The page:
Malone is particularly worth watching as he goes undercover. As is Keel as a vagrant: apart from gait and build, he looks like he could've come straight from the corner of 1st and Pike in downtown Seattle, complete with woolly cap and a cig tucked behind his ear. He even smokes briefly on one occasion! (I've always wondered if he or Wells do for real – if so, it would at least explain one question mark in 'Tusk Force'! ;-) But while Keel looks oddly at home in that derelict look I'm happy to say his special ops training shows, not least in the way he fights (nice moves, those).

Another odd thing in this episode is the pacing. While there's (relatively) quite a lot of time devoted to Curtis and Backus doing a search by car (with, oddly, first her driving, then him, then her again with no sign of stopping in between – did they switch places while on the move?), the ending seems somewhat abrupt.

Question: While seemingly insignificant to the plot, who removed the telephone from that bathroom and why? And how did that anaesthetic really work? The victim is first knocked out, then wakes up, goes under again, and then wakes up anew for quite a long period of time before finally collapsing. But maybe that's quite natural when combined with a heightened flow of adrenaline and a determined enough mind?

Jack's Comment

'Choice Cuts' starts promisingly, with a brutal murder that pushes the boundaries of what one normally sees on television. Fantastic pre-title sequence and although the score didn't build the tension, the script, dialogue, acting and camera work did. Despite being set in Virginia (and filmed in North Carolina), was a gritty Professionals-style story back?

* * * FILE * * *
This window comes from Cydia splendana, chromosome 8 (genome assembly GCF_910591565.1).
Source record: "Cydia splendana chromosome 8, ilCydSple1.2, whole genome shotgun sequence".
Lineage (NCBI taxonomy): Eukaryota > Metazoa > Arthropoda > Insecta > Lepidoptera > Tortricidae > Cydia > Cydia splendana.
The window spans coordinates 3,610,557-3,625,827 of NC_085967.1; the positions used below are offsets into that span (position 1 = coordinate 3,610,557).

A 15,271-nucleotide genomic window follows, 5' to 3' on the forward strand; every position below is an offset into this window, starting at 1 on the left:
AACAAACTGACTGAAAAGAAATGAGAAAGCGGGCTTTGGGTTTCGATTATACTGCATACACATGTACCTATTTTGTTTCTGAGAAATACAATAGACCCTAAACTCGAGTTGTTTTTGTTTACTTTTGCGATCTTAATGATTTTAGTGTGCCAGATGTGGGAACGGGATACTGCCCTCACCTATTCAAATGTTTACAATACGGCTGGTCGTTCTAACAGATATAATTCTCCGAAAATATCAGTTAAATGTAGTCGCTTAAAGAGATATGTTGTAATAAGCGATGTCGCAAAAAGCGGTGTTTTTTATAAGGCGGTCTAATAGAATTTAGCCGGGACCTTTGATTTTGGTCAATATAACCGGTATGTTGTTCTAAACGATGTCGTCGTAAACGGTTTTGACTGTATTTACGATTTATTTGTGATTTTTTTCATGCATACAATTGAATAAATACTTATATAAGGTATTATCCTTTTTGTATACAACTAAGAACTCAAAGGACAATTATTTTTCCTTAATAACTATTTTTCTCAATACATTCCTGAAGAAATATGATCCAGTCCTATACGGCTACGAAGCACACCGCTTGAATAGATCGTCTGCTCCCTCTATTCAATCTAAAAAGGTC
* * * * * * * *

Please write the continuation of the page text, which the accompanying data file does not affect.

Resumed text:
Like 'Back to Business', my expectations were misplaced. The story idea is strong enough – the selling of human organs – but the American setting seemed unnecessary and served to spoil the execution. Too many unexplained bits here: sulphuric acid apparently melts keyboards and telephones but not monitors in Malone's temporary office, and how did the villains find the "secret" CI5 premises anyway to mount such an assault?

After Keel goes missing, Curtis and Backus are cruising the streets (unnecessarily dragged out), with the former driving. But when Backus finds Keel's missing cellphone on the ground, she is in the driver's seat. A very bad slip-up there. We only got to see one CI5 car in Virginia, which leads me to conclude that Malone and Backus are speeding away to the clinic at the end in the same car that Curtis and Keel drive.

Cars are a major downfall here. The lads in a Mercury Grand Marquis? If Telly Savalas were still alive and Kojak were remade, it's what he'd drive. Matlock drove a similar car, an older Ford Crown Victoria, when that aired. Professionals = Matlock? A lazy Yank Tank with suspension like a lemonge (notice the suspension when Curtis and Keel race to the homeless shelter) made for very unconvincing driving scenes. In short, it made this more like a very bad American cop hour. We got to see precious little of the scenery, which was one thing that distinguished The Professionals from most British fare in the 1970s. Slow and dull.

Redeeming aspects include the amount of screen time Lexa Doig got (at least she wasn't an updated Betty here), improved interaction between the lads (I mean, the new lads), humour in the form of y'all from the Deputy, and, despite being penned by Stephen Whitney, there are no real BUGS to this story. (Thank you for sparing us a bloody countdown!)

Rating: 4/10

CI5 vehicles: Mercury Grand Marquis

Cast List Dr Elizabeth Shepard – Kathryn Leigh Scott
Matthew "7:12" Hall – Nick Searcy
Blonde – Amy Parrish
Peter Morgan – Hank Troscianiec
Bartender – Gray Sibley
Louis Dupree – Mark Joy
Deputy Big Jim Conroy – David Dwyer
Pig farmer – Gene Dann
BTWAlthough the story takes place in Richmond, Virginia, it was actually filmed in North Carolina.